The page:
Engineering Controls Program
The National Institute for Occupational Safety and Health (NIOSH) Engineering Controls Program seeks to protect workers by removing or reducing hazardous conditions or by placing a barrier between the worker and the hazard. The program works with partners in industry, labor, trade associations, professional organizations, and academia to provide engineering control designs and recommendations to reduce worker exposures including but not limited to:
- Silica dust at mining, construction, and oil & gas extraction sites.
- Hazardous drugs in healthcare and veterinary medicine.
- Asphalt fume exposure for roofers and pavers.
- Hazardous airborne flavoring chemicals for food processing workers.
- Infectious diseases in healthcare and emergency services.
- Increase awareness and use of silica dust controls and practices for work tasks linked to silica exposure.
- Promote the use of engineering controls for silica and asphalt fumes to U.S. and international industry partners, regulatory agencies, and consensus standard bodies.
- Develop and test engineering controls for dust, chemicals, and noise exposures.
- Recommend specific NIOSH-engineered controls
- for emerging hazards in nanotechnology, robotics, and advanced manufacturing methods such as 3D printing.
- Evaluate the effectiveness of engineering controls to protect health care and veterinary workers from exposure to hazardous drugs.
- Design and evaluate engineering solutions to reduce infectious diseases in healthcare and emergency services.
- Published a study for emergency services (EMS) workers that examined the effectiveness of ambulance ventilation at reducing EMS worker exposure to airborne particles. The results indicated that ambulance ventilation systems can be improved to protect workers.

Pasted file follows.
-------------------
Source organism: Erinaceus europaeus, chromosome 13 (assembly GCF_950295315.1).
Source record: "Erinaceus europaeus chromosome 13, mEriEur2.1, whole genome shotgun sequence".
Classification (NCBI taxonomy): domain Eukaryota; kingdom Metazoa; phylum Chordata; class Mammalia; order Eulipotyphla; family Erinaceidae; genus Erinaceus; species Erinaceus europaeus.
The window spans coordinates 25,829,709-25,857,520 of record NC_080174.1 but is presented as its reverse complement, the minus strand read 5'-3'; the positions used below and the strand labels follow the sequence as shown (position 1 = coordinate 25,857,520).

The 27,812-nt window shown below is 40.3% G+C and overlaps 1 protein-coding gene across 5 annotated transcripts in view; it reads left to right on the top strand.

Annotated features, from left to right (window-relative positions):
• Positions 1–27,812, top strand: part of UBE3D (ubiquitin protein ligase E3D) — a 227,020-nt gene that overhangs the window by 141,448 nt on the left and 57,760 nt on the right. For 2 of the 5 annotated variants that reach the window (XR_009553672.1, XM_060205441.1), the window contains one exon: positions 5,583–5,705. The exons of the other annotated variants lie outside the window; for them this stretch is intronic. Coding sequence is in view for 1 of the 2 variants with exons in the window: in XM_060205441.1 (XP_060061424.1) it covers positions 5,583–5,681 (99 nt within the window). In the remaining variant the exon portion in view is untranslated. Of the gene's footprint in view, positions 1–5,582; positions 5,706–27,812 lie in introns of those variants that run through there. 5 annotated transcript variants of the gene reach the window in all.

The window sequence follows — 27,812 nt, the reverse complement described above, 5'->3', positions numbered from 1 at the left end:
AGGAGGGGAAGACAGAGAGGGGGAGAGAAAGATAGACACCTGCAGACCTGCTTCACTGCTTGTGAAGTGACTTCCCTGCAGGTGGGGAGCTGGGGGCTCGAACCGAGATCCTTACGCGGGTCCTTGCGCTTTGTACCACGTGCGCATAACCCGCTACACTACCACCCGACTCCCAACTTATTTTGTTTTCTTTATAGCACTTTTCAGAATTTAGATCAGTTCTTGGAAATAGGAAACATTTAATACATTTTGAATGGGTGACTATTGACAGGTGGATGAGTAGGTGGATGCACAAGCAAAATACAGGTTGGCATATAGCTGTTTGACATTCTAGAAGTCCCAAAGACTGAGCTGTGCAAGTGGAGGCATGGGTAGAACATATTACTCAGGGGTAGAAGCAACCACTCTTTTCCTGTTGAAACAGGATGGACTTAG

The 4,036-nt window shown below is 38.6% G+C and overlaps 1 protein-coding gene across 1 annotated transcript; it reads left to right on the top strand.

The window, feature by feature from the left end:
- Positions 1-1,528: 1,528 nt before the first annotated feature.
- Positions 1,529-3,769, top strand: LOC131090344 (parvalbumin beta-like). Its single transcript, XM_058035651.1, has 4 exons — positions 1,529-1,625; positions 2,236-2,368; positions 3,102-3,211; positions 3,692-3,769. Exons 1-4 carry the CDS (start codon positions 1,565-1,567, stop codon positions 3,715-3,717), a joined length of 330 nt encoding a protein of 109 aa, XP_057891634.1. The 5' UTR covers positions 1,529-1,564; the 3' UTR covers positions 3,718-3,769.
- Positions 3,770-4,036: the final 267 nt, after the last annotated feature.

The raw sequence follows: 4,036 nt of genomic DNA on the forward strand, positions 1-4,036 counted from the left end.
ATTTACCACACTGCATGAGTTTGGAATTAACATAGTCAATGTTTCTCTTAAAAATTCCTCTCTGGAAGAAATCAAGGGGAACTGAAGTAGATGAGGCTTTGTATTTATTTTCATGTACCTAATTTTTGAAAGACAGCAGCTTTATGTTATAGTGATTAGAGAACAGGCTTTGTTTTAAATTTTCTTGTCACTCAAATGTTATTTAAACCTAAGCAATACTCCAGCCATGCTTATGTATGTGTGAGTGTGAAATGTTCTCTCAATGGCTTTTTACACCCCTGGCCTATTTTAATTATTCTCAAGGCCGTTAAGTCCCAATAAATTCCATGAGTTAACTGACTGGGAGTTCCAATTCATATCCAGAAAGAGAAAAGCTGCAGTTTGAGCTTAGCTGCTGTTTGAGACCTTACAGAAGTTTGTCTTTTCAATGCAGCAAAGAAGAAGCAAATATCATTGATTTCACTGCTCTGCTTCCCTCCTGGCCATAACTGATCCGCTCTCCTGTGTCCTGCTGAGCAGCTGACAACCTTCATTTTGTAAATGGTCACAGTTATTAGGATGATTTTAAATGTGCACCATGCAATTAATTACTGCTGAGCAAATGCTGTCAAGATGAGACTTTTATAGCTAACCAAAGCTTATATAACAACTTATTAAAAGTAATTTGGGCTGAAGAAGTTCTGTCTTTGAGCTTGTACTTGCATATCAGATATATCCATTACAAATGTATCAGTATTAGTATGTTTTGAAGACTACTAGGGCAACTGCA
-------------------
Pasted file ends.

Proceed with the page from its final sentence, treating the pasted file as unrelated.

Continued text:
- Assisted a stone countertop manufacturing company by conducting a field evaluationpdf icon of a mobile dust control booth designed to reduce worker exposure to silica dust during stone countertop grinding. Provided recommendations to further control exposure to silica dust.
- Published field study resultspdf icon of engineering controls to reduce silica exposure during micro trenching performed by a communication company. Provided recommendations to reduce employees’ potential exposure to respirable dust and address other health and safety issues such as excessive noise.
- Published research findings from an engineering control study of three-dimensional printer
- emissions and employee exposures to ultrafine particles during the printing of thermoplastic filaments containing carbon nanotubes or carbon nanofibers.
- Used tracer gas and other ventilation and engineering methods to assist with an evaluation of exposure to radon and radon progenypdf icon in an underground tourist cavern and its connected buildings. Recommended the use of engineering and administrative controls to decrease employee exposures.
- Developed effective engineering control solutionspdf icon to reduce worker exposures to styrene and other volatile organic compounds associated with cured-in-place piping work.
- Evaluated new engineering control technology for controlling silica dust exposure while removing mortar from brick with a die grinder with on-tool local exhaust ventilationpdf icon and with a powered saw and modified on-tool hood.
- Publish an article showing the effectiveness of an engineering control design where twenty 3D printers fabricated their own engineering controls to reduce ultrafine particle emissions.
- Publish a workplace solutions document: Reducing Veterinarians’ Exposure to Hazards during Drug Administration.
Mention of any company or product does not constitute endorsement by the National Institute for Occupational Safety and Health, Centers for Disease Control and Prevention
The NIOSH Engineering Controls Program seeks to protect workers through engineering interventions that eliminate hazards or allow safe work around them. This snapshot shows recent accomplishments and upcoming projects.
To learn more, visit